Donald Westlake (Richard Stark) was one of the early sculptors of this picaresque anti-hero genre. In Parker, we have the mold that many have since used. In fact, the current TV show Vegas seems to borrow a lot from this guy.
Darwyn Cooke's graphics fit well with the "throw-back" nature of the story...simple b&w renderings that don't distract from the words.
This book is all about pay-back and, if that's your core interest, Parker delivers.
Max's Comic Reviews and Lists
Judgment of the Mob
Alright Imma keep this review short so I can continue reading the rest of the series. The Hunter is a book that gets better as I think about it. I immediately jumped into this 2nd volume excited to see Parker reign hell of the mob. It started out semi strong and then turned into a snooze fest. The first 2 parts or so served as an entertaining heist. As soon as Parker starts trying to take down the Outfit, this book became a confusing and frankly pretty boring read. Every f
Oct 21, 2020 rated it liked it

Since I couldn't find book 1, this is my first bout with Darwyn Cooke and I'm loving his style of almost minimal and washed single tone colors. Also special mention on idw's choice of paperstock (or cardstock) used in this version, it's the thickest one I've come across in any graphic novel by far. 

This a solid story, it has the old world charm of a typical crime fiction from the sixties and seventies and Cookes distinctive art style, that reminds you of the cartoon shows from that era, gr
Jan 09, 2018 rated it really liked it
I have never read a Richard Stark novel, so I don’t know how the Parker character reads in prose. Darwyn Cooke’s comics adaptation of The Outfit, however, is a great read all on its own. The late Cooke has a fondness for midcentury graphic design and advertising art which provides him with the tools to elegantly reproduce the early ‘60s milieu of the Parker novels. As a storyteller and draftsman, he was more than just the cartoonist laureate of the Jet Age, distilling influences such as Jack Kir ...more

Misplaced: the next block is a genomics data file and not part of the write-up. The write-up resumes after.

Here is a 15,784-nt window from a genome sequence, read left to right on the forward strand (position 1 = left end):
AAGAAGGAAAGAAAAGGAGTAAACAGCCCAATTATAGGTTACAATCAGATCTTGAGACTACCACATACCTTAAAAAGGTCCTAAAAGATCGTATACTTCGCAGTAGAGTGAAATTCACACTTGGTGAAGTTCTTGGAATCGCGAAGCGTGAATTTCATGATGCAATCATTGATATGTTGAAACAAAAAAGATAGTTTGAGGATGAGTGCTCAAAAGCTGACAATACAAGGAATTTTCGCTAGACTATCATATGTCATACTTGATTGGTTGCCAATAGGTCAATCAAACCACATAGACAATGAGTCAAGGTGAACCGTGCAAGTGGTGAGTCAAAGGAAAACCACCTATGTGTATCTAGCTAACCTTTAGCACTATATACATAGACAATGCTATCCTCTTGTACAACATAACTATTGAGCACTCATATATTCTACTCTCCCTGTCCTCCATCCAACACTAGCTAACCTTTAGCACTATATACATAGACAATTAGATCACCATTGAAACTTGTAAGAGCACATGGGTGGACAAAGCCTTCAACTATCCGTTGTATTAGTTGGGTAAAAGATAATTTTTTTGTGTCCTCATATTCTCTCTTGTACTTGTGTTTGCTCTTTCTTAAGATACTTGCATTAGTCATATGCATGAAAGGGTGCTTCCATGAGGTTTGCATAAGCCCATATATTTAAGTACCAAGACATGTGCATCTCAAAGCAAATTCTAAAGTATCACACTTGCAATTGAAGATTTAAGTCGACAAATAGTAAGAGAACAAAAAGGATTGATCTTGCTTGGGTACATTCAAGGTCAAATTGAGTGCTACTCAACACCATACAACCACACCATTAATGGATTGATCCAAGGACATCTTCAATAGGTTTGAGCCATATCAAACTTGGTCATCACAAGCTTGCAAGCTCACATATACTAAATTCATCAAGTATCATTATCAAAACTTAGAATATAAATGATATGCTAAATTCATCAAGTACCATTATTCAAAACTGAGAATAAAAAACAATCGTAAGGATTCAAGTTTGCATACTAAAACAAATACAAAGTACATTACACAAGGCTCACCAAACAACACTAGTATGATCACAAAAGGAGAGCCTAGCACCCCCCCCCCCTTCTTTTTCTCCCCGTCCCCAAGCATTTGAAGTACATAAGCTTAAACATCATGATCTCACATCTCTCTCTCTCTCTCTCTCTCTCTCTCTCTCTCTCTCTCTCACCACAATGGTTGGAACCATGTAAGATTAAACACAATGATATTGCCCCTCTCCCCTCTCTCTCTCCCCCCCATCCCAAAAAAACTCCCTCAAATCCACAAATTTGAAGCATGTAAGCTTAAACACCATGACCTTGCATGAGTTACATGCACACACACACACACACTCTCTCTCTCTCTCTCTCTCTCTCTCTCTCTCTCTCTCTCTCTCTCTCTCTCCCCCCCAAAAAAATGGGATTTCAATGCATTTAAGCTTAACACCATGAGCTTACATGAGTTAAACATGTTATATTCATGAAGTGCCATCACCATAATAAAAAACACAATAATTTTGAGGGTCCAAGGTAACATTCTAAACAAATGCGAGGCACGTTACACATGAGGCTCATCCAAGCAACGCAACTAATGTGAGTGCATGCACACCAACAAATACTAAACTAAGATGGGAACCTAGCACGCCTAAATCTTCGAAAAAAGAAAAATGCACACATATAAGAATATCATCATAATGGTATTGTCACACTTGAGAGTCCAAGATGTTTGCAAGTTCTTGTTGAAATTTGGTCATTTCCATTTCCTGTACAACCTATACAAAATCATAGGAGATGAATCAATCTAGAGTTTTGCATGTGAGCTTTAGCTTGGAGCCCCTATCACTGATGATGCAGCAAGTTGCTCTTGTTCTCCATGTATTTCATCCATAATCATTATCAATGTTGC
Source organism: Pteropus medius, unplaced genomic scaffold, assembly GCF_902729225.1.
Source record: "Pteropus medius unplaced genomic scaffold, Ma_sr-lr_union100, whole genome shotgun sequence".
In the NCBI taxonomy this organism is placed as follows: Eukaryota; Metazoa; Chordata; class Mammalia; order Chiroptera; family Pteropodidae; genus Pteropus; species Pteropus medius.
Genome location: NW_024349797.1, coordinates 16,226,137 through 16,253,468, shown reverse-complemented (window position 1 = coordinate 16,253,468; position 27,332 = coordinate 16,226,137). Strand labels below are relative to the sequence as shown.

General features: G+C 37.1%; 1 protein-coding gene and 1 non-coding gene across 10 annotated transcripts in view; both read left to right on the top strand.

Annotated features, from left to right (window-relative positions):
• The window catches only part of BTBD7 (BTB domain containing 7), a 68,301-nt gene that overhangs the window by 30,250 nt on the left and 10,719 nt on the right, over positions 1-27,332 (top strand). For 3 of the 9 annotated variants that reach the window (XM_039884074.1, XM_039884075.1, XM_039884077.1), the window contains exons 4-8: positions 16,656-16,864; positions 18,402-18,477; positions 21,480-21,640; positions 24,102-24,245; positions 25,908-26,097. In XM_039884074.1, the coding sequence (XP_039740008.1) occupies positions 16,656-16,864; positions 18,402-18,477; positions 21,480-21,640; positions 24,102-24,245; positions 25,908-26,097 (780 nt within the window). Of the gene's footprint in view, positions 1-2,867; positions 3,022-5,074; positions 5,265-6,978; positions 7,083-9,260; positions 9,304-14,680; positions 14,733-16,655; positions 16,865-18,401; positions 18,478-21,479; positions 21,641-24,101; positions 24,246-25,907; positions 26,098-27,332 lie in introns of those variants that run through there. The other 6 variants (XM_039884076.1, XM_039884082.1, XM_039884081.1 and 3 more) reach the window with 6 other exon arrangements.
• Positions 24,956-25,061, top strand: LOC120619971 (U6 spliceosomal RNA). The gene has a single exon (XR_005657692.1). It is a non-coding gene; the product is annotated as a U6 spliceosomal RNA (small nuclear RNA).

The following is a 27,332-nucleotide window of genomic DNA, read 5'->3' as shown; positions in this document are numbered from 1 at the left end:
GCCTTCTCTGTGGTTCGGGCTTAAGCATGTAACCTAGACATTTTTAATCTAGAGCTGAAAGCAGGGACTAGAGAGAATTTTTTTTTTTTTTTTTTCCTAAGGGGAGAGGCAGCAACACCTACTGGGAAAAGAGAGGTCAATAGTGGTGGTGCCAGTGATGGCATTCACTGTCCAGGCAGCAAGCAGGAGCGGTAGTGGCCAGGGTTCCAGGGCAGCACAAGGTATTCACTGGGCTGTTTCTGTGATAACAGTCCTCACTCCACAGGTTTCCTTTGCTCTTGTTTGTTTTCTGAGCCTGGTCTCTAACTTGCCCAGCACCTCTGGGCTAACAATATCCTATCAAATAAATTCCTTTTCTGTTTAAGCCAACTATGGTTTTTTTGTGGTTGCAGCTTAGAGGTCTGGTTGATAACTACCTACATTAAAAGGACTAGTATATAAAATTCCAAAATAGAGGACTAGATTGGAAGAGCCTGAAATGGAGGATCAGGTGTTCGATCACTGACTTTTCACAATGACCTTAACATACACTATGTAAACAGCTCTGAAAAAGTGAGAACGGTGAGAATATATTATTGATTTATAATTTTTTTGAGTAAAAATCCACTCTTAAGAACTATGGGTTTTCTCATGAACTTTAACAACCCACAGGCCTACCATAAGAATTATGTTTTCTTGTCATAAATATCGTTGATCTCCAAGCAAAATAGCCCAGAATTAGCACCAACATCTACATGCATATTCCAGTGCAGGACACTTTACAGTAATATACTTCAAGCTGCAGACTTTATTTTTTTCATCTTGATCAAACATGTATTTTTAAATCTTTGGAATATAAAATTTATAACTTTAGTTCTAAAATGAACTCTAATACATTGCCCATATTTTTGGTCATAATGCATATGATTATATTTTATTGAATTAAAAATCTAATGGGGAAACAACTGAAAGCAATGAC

Darrell Reimer
Oct 08, 2010 rated it it was ok
Darwyn Cooke's original outing with Richard Stark's Parker was a lushly rendered, graphic tour-de-force. With his second go-round, the aesthetic more or less remains, but much of the energy is gone. Part of this is due, I think, to Cooke's strict faithfulness to Stark's work. There are Parker books where the action is very physical, and moves relentlessly forward, The Hunter being one such. But there are also Parker books where most of the action is in Parker's head, as he adjusts tactics to sta ...more
Nov 20, 2010 added it
Although not as sleek in narrative as his previous Parker outing, The Hunter, Cooke’s second Parker graphic novel rewards the reader who pays close attention to his multitude of characters, their frequently surprising duplicity, and a narrative structure that likes to double-back at times – and not to mention his use of several different narrative forms -- like the magazine article -- to further develop his plot. (The last time I recall this being used most effectively was in the additional mate ...more
Ward Jenkins
Feb 06, 2011 rated it it was amazing